By Alison Campbell 21/10/2019 2


A couple days ago the NZ Herald published a story with the headline, “Science says Bella Hadid is world’s most beautiful woman“, and followed up with the ridiculous statement that

Supermodel Bella Hadid has been declared as the world’s most beautiful woman following a scientific study into what constitutes as a “perfect face”.

Really, NZ Herald? Really? Were you so bereft of stories that you had to post something that would be better placed on the Daily Mail Fail?

I probably wouldn’t have given this a second glance, were it not for the abuse of the words ‘science’ and ‘scientific’. Neither belongs within cooee of the rest of the piece. Let’s park the concept that beauty is very much in the eye of the beholder¹, for the moment, and look more closely at where the storyline might have come from. Apparently

Hadid’s eyes, eyebrows, nose, lips, chin, jaw and facial shape were measured and came the closest to the Greek’s Golden Ratio of Beauty – a mathematical equation devised by ancient Greeks to try measure beauty.

I remember learning about the ‘golden ratio’, aka the ‘golden mean’, in maths class when I was in secondary school. Back then, my maths teacher would have said something along the lines of what Wikipedia tells us today: “In mathematics, two quantities are in the golden ratio if their ratio is the same as the ratio of their sum to the larger of the two quantities.” The golden ratio apparently turns up quite a bit in geometry, and many feel that building designs (both ancient & modern) that incorporate it are aesthetically pleasing. It’s also said to appear in some classical Greek sculptures (with an apparent focus around the navel, according to that last link), but the idea of applying it to standards of human beauty seems to have really taken off in the Renaissance.

However, let’s get back to this “scientific” study of beauty & its methodology:

The rankings were compiled using computerised mapping techniques by a Harley St facial cosmetic surgeon.

So, the facial cosmetic surgeon used photos (we’re not told how many) of people (all those named & ranked appear to be celebrities) already judged to be pretty darn good-looking. A computer program mapped features of the faces and spat out some numbers that permitted some form of ranking. Science, it’s not.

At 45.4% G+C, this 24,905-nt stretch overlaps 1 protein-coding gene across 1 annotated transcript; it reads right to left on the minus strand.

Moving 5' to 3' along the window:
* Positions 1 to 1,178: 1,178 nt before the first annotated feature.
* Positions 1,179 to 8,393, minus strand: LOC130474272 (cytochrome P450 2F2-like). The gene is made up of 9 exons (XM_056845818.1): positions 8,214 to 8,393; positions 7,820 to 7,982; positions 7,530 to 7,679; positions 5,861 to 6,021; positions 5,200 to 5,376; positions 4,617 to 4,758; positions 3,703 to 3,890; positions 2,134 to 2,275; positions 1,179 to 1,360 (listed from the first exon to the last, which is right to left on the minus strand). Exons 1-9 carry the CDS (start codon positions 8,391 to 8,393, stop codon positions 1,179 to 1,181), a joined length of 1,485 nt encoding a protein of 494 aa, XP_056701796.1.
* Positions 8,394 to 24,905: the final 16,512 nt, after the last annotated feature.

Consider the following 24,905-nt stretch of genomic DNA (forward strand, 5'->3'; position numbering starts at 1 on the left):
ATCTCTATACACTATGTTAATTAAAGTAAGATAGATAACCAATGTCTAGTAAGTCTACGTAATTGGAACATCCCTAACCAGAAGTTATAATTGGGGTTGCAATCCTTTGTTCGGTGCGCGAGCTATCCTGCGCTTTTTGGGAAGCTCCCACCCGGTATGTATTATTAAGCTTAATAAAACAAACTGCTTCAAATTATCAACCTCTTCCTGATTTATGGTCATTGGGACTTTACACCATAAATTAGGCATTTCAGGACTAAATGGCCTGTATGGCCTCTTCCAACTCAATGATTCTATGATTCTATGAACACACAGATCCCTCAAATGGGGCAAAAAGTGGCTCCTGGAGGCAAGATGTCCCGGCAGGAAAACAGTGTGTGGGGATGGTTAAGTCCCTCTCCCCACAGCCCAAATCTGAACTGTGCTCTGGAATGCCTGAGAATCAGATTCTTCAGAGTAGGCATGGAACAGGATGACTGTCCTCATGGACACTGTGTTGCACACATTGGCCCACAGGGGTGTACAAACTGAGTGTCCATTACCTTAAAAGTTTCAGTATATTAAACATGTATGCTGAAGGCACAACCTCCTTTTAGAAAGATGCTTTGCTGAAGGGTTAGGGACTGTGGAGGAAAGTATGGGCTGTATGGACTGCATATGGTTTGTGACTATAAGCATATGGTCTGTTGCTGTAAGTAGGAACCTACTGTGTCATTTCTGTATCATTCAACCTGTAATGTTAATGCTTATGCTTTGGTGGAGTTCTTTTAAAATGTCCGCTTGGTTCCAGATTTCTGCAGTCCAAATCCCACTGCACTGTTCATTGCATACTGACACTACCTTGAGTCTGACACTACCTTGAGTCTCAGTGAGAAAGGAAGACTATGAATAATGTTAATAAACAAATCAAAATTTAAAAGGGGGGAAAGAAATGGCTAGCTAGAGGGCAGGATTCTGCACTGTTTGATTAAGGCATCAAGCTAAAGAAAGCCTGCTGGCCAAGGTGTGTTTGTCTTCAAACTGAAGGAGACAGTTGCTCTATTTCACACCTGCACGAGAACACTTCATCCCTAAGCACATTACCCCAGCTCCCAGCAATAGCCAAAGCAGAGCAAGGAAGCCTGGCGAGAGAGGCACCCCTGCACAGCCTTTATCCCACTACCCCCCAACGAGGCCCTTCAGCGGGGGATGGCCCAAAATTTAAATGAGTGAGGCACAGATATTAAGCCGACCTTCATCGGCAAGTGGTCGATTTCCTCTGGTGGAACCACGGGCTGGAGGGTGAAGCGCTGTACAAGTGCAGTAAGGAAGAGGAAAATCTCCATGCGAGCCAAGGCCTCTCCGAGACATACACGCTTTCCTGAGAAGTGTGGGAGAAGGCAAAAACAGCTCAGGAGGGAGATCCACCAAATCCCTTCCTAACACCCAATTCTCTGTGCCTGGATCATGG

It is, however, quite a nifty way of getting airtime for a business-related technique²:

“These brand new computer mapping techniques allow us to solve some of the mysteries of what it is that makes someone physically beautiful and the technology is useful when planning patients’ surgery.”

 

¹ Returning to the idea that beauty is in the eye of the beholder – it’s worth remembering that opinions on what constitutes beauty vary between cultures and over time within cultures (something that at least some plastic surgeons appear to be aware of).

² And to perpetuate the idea that physical ‘perfection’ is measurable, attainable, and aspirational. In men, as well as in women.

 

The post journalism, clickbait, & ideas of classical beauty – but not science appeared first on BioBlog.


2 Responses to “Journalism, clickbait, & ideas of classical beauty – but not science”

  • A good take, it seems we are forever burdened by the popular idea if *technology* is applied to some question, the study automatically becomes scientific… sigh

  • But it adds so much weight to the claim, donchaknow? ()

    It’s a real bugbear of mine at the moment, along with all the other misperceptions of what science is & how it’s done. I don’t think our education system does a particularly good job at this, tbh; we’re good at content, but not at the ‘nature of science’ stuff. I really should write something about that.